breastfeeding effectiveness compared to those who never watched. Australian women,
breastfeeding frequency after postpartum is considerably enhanced among those with knowledge
when it comes to breastfeeding education (Win et al. 2009).
Mothers who get support are not likely to discontinue breastfeeding prior to five months
than other kinds of breastfeeding after 5 months. The function of the mother’s social networking
with family members is not included in the support intervention. A few studies target spouses of
expectant mothers (Falceto, Giugliani & Fernandes, 2014). These studies men are usually
encouraged to support one another with the objective of promoting breastfeeding. They also have
the responsibility of supporting their spouses. Women whose partners participated in these
studies considerably initiated breastfeeding unlike mothers whose partners never took part. But
this support initiative was not effective when it comes to increasing breastfeeding time. These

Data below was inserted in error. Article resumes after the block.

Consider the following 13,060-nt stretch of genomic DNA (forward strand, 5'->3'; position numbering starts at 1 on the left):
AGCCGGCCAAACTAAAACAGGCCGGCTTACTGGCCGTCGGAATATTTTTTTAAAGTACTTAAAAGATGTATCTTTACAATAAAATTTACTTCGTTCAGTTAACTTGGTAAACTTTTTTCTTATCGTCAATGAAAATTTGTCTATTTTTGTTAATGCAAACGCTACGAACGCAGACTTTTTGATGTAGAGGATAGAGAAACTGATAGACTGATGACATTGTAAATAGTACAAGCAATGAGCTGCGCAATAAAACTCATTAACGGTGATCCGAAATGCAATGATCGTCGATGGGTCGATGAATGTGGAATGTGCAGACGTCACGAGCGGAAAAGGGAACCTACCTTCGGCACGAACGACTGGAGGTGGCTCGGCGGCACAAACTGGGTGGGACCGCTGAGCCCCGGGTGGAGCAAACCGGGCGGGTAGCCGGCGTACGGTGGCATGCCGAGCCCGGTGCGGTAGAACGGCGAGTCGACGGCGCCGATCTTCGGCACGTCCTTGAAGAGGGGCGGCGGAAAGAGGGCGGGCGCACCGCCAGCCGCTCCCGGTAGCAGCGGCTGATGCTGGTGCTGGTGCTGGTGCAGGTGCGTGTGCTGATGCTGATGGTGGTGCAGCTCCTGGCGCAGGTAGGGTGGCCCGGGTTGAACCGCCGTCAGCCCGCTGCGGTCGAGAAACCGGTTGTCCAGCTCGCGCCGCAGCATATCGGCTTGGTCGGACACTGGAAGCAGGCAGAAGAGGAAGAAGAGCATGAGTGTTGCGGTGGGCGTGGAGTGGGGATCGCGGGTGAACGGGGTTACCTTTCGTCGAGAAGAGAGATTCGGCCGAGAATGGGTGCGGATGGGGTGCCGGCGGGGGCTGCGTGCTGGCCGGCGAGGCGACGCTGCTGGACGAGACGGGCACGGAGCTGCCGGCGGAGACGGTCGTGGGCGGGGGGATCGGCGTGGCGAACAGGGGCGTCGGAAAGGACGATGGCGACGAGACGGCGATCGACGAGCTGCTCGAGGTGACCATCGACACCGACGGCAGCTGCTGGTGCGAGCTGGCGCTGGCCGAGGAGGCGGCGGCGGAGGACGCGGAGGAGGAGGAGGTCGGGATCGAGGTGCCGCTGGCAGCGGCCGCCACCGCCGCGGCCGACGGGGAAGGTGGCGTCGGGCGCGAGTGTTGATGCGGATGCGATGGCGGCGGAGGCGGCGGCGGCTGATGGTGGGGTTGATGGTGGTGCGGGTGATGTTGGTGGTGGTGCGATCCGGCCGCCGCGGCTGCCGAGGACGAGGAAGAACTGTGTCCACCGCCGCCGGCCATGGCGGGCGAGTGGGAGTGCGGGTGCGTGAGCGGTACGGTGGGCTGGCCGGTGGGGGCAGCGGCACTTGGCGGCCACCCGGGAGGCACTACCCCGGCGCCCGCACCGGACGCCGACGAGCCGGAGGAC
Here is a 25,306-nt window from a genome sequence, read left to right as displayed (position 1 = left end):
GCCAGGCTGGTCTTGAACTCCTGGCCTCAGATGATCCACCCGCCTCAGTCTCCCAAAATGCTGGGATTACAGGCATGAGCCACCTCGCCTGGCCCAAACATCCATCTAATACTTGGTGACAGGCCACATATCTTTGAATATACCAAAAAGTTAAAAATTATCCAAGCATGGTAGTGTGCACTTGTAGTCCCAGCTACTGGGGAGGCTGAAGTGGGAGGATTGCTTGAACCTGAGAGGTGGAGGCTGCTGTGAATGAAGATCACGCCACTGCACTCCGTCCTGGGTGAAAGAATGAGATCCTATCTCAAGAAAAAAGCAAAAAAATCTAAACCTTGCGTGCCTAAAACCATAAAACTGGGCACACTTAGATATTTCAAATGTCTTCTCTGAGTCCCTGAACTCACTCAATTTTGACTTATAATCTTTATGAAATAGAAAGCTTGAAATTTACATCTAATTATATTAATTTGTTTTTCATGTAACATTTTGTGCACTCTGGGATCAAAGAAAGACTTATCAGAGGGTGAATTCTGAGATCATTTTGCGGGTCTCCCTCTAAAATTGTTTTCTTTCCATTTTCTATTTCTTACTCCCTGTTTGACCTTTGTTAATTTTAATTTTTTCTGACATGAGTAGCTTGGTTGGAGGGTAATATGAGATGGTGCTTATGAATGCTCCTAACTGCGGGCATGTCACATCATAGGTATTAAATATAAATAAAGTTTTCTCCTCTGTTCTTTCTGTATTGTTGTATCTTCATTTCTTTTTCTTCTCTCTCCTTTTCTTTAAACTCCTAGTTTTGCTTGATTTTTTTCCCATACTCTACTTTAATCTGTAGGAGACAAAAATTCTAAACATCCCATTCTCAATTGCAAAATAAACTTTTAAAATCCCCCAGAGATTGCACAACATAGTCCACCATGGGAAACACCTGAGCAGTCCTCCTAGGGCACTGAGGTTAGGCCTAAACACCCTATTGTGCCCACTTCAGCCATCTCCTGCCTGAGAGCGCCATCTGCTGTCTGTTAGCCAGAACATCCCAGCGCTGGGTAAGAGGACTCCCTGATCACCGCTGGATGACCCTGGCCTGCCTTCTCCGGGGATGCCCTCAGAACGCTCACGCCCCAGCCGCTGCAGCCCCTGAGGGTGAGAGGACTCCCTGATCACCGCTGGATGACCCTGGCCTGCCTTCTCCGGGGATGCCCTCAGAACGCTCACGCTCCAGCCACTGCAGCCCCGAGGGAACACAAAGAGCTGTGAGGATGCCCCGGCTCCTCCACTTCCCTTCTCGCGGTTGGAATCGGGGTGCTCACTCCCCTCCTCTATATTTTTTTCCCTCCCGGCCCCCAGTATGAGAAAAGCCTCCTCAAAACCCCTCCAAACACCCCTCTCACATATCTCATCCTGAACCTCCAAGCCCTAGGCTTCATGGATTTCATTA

studies only involve making instead of a couple, therefore for better outcome both male and
female should be included to explore their own techniques while making plans to help one
Blyth, R., Creedy, D., Dennis, C.-L., Moyle, W., Pratt, J., & De Vries, S. (2009). Effect of
maternal confidence on breastfeeding duration: An application of breastfeeding self-
efficacy theory. Birth, 29(4), 278-284.
Britton C, McCormick FM, Renfrew, M., Wade, A., & King, S. (2010). Support for
breastfeeding mothers Cochrane Library, 1-61.
Bronner, Y., Barber, T., Vogelhut, J., & Resnik, A. (2011). Breastfeeding peer counseling:
results from the national WIC survey. Journal of Human Lactation, 17(2), 119-125.
DiGirolamo, A., Thompson, N., Martoel, R., Faden, S., & Grummer-Strawn, L. (209). Intention
or Experience? predictors of continued breastfeeding. Health Education and Behavior,
Ertem, I., Votto, N., & Levnthal, J. (2009). The timing and prediction of the early termination of
breastfeeding Paediatric 107, 543-548.